The same is true under Article 24 of the Maryland Declaration of Rights. Under Article 24, “[t]he void-for-vagueness doctrine as applied to the analysis of penal statutes requires that the statute be “sufficiently explicit to inform those who are subject to it what conduct on their part will render them liable to its penalties.” Galloway v. State, 365 Md. 599, 614, 781 A.2d 851 (2001). Under Article 24, a statute must provide “legally fixed standards and adequate guidelines for police ... and others whose obligation it is to enforce, apply, and administer [it]” and “must eschew arbitrary enforcement in addition to being intelligible to the reasonable person.” (Id. at 615). Under this test, a statute must be struck down if it is “’so broad as to be susceptible to irrational and selective patterns of enforcement.’” (Id. at 616). Thus, as the Maryland Court of Appeals has stressed, the General Assembly has an “obligation to establish adequate guidelines for enforcement of the law.” Ashton v. Brown, 339 Md. 70, 88, 660 A.2d 447, 456 (1995). These bills are penal statutes and utterly fail to satisfy either the Due Process Clause or Article 24. If enacted, the bills will fail in a pre-enforcement challenge on these grounds alone. Pizza di Joey, LLC v. Mayor of Baltimore, 470 Md. 308, 343-44, 235 A.3d 873 (2020).
Similarly vague is the exemption for a firearm that is stored UNLOADED and where the ammunition is stored in A SECURE LOCATION WHERE A MINOR IS NOT LIKELY TO GAIN ACCESS TO THE AMMUNITION and where the firearm itself is SECURED IN A LOCKED CONTAINER THAT IS EQUIPPED WITH A TAMPER–RESISTANT LOCK. The bills do not attempt to define a “SECURE location” which is a requirement in addition to the requirement that the location must be where a minor IS NOT LIKELY TO GAIN ACCESS. One would have thought that a location where the minor is not likely to gain access to the ammunition would be sufficiently secure, but not under these bills. The location must also be “SECURE,” a term that the bills do not define. The owner is left at sea as to the meaning of SECURE locations. The bills do not even define “unloaded,” a term that is open to multiple meanings.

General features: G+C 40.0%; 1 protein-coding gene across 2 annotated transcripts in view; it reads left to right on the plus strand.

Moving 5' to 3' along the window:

Finally, in order for the owner to be entitled to rely on this exemption, the firearm itself must be SECURED IN A LOCKED CONTAINER THAT IS EQUIPPED WITH A TAMPER–RESISTANT LOCK. The bills contain no definition or any standard to assess the meaning of “TAMPER-RESISTANT.” The dictionary definitions for the term “tamper-resistant” address the term in the context of prescription bottles or electronic devices, but those definitions do not address locks used to store items such firearms. The term is not in general usage in the firearms industry. Need the lock be tamper-resistant to a small child or to a 17-year-old or both? The bills give no clue. This requirement of a tamper-resistant lock is also unnecessary. It should be quite sufficient to the bills’ purpose that the firearm is unloaded, that the ammunition is inaccessible to a minor and the firearm itself is locked in some manner.
The bills also create massive problems under the Second Amendment. A criminalization of home possession of a firearm is flatly unconstitutional under District of Columbia v. Heller, 554 U.S. 570 (2008). Under Heller, responsible, law-abiding adults have a constitutional right to keep firearms in the home in order to exercise their right of armed self-defense. The Second Amendment “elevates above all other interests the right of law-abiding, responsible citizens to use arms in defense of hearth and home.” Heller, 554 U.S. at 635. Thus, in Heller, the Supreme Court struck down as unconstitutional DC’s safe storage law that required a firearm to be “disassembled or bound by a trigger lock at all times.” (Id. at 628). The Court held this requirement unconstitutionally burdened the right to self-defense in the home because the requirement prevented residents from rendering their firearms “operable for the purpose of immediate self-defense.” Id. at 635 (emphasis added).
In Heller, the Court ruled that handguns could not be banned as “the American people have considered the handgun to be the quintessential self-defense weapon.” Heller, 554 U.S. at 629. Under these bills, an unsupervised minor with a firearms safety certificate is only allowed to access a rifle or a shotgun with the express permission of his or her parents, and is completely barred from accessing a handgun (loaded or unloaded). There is no exemption for emergency access to a handgun (or to a long gun if the minor does not have a certificate), such as to repel an armed intrusion into the home. Yet, such preclusion of emergency access to a firearm is flatly inconsistent with MD Code, Public Safety, § 5-133(d)(2)(iv), which allows possession of a handgun by a person under 21 “for self-defense or the defense of others against a trespasser into the residence of the person in possession or into a residence in which the person in possession is an invited guest.” Such self-defense uses by minors are hardly uncommon. https://lawnews.tv/examples-of-kids-using-guns-to-defend-themselves/. See also https://www.wymt.com/content/news/14-year-old-girl-fires-gun-to-save-sisters-from-intruder-526603881.html (14 year old girl used a 9mm pistol to defend herself and her younger sisters from a home break-in). Under these bills, such access by a minor for self-defense could result in three years of imprisonment for the minor’s parents, if the minor actually “harms” the home invader, and two years of imprisonment if the intruder runs away and the minor does not “harm” anyone. And that would true even though the minor’s possession was perfectly legal under Section 5-133(d)(2)(iv). Respectfully, that result is absurd.